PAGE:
1. A list is built containing the CAs that support the relevant template and for which the client has enroll permission.
2. The list is sorted randomly.
3. After that, each CA in the list is tried in order until one responds.
To load-balance CAs or control where clients enroll and renew, you can use the enroll permissions on the templates and CAs themselves. The client computers are not Active Directory Domain Services (AD DS) site aware.
Yes. In order for this to work the Online Responder needs is a certification authority (CA) certificate, a signing certificate, and access to the certificate revocation list (CRL).
You can configure a template on the CA to be published to the user account when its published (http://technet.microsoft.com/en-us/library/cc730861.aspx). This in turn makes it available
for Outlook to use.
Yes, you can compact the CA database. See
for more information.
See the TechNet Wiki articles specific to building and maintaining offline CAs. They are:
A CA running on Windows Server can support an extension of 4096 bytes, which is where the Subject Alternate Names (SANs) are placed. Any request that exceeds that limit will be rejected and no certificate will be issued.
Yes, you can use a Network Load Balancing (NLB) cluster. For details, see
Implementing an OCSP Responder: Part V High Availability .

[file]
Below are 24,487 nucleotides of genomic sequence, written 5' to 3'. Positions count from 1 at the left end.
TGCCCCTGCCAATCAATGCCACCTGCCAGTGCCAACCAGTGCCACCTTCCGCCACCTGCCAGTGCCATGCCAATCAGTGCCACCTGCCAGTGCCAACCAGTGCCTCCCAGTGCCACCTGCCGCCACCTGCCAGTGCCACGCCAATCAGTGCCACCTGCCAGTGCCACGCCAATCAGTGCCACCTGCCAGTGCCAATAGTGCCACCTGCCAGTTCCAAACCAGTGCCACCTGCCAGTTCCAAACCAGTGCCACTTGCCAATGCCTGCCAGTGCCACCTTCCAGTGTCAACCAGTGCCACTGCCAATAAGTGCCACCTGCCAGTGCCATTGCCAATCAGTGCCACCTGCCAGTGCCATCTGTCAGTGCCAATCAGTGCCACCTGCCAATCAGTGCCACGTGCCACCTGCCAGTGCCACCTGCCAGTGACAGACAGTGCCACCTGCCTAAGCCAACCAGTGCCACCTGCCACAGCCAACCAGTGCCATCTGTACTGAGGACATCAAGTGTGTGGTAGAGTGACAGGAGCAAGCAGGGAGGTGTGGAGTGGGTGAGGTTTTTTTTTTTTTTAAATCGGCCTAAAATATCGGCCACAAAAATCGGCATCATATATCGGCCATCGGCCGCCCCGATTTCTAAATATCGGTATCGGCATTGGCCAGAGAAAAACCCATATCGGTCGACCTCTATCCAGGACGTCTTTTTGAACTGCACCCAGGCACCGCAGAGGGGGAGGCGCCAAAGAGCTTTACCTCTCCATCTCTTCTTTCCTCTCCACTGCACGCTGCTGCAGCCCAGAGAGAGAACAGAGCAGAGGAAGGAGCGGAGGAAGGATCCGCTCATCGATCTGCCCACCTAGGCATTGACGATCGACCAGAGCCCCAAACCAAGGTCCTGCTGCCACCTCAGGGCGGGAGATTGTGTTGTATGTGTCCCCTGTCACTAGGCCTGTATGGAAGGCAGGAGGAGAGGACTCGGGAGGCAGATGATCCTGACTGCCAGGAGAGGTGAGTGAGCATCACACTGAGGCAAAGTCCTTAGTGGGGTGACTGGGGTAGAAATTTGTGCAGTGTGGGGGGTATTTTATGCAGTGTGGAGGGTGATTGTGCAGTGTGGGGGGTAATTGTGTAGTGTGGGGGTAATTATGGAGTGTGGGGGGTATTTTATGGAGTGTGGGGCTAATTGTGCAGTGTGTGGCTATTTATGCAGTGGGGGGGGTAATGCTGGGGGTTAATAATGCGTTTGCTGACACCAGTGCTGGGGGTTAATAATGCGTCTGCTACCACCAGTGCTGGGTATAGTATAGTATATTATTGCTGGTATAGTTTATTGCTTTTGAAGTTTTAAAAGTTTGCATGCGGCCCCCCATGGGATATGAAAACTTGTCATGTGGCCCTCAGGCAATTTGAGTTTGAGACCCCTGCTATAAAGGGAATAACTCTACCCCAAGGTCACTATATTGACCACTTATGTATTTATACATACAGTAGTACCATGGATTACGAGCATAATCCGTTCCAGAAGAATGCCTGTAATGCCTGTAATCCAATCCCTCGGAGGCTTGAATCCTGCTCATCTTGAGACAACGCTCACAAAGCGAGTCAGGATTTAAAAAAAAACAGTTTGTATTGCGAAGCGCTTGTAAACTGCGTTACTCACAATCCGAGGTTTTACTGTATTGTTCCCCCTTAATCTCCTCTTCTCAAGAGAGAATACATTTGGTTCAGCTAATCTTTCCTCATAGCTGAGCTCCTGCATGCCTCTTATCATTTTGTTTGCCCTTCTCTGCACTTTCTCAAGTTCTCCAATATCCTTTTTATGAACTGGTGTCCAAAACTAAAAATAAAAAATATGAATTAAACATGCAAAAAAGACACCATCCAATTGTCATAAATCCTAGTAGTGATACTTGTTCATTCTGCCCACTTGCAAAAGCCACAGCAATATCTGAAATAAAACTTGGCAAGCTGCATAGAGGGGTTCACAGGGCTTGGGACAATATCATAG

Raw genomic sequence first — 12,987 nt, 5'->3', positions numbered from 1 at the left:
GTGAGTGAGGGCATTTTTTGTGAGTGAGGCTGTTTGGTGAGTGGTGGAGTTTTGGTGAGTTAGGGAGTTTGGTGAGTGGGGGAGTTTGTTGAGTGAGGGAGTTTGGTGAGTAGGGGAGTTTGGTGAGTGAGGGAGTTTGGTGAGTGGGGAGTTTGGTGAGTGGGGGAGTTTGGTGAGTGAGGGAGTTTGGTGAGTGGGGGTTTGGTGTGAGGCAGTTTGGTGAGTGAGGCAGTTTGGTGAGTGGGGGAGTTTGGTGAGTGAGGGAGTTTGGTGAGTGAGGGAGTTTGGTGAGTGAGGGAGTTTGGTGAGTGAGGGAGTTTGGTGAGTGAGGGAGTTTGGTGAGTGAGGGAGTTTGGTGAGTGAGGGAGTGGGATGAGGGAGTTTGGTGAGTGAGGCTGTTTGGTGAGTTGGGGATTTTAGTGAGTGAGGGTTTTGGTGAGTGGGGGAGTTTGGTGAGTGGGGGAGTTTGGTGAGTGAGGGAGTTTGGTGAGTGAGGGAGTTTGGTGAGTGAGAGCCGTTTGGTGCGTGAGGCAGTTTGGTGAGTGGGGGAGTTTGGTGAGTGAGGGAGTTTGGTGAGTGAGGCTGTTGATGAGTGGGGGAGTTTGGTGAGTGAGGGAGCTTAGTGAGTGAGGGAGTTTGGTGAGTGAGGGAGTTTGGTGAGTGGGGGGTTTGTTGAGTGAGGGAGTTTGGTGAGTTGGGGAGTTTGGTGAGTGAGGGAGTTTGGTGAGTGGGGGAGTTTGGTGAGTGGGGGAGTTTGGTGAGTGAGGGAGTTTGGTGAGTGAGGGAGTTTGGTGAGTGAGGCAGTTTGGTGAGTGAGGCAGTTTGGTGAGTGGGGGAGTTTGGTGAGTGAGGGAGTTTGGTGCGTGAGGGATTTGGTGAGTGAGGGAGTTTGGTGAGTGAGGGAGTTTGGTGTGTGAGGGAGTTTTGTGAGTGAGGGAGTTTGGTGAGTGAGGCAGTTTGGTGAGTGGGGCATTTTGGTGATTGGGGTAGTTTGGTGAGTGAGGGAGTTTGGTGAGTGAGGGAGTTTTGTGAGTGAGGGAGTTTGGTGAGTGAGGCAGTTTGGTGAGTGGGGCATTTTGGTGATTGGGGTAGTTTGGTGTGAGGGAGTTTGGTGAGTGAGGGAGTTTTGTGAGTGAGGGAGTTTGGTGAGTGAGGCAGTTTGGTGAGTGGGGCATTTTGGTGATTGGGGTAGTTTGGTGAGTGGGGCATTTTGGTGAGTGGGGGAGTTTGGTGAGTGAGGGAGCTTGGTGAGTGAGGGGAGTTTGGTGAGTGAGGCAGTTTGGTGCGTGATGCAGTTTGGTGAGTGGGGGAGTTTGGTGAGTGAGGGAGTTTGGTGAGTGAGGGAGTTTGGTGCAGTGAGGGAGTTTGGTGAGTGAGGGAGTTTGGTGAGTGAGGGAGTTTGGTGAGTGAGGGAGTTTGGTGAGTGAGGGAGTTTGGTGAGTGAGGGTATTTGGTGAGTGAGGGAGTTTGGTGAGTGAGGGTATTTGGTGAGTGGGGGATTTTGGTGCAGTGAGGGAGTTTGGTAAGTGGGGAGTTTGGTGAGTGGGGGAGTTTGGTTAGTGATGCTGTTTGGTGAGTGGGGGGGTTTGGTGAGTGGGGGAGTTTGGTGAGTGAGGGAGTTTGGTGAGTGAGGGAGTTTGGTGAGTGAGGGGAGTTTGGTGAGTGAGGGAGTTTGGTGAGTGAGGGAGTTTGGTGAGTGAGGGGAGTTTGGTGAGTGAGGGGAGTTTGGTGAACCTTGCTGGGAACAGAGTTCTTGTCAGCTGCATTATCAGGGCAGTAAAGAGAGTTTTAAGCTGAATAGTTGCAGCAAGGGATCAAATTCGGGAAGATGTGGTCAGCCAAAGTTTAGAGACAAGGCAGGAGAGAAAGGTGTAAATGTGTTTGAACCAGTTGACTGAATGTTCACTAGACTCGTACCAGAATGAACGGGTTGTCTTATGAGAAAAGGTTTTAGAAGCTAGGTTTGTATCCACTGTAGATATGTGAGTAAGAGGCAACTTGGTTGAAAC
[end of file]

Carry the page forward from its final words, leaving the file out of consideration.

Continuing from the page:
This setting indicates the certificate issued based on the certificate template should be published to the Active Directory Domain Services (AD DS) database.
When this setting is enabled, the user or computer object in the AD DS database is updated with the certificate of the user or computer respectively.
The private key is not published to the AD DS database.
For both computer and user certificates, the userCertificate attribute of the AD DS object is updated with the certificate.
The CA must have write permission to the AD DS database user and computer objects to make this update.
The permission to write to the computer and user objects in the AD DS database is granted to CAs through their membership in the Cert Publishers group by default.
This setting is typically only used with certificates of users. When a user’s certificate is published in the AD DS database, other users can search the AD DS database to find the certificate of that user. The certificate can then be used to encrypt email
or files to the user whose certificate is published in the AD DS database.
Although not recommended because it is not secure, you could use
single password mode on all NDES servers and set the same password, then load-balance. Another option is to create multiple independent NDES servers and if one fails, manually try the other. The certification authority (CA) that is providing the certificates
configured for fail-over .
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This is likely a result of the time and date being reset to the default (base) BIOS date. To resolve this issue, you can do the following:
For more information, see
I use a Certification Authority SMTP module to send the information about a new certificate request for SSL certificates to the administrator. With the current setting I get the request ID, the requestor name, the certificate subject name as well as other
information. I would like to add the information about a SAN (Subject Alternative Name) to the email. Can I add an extension to the Certification Authority SMTP module?
No. There is no support for including extensions into the SMTP email notifications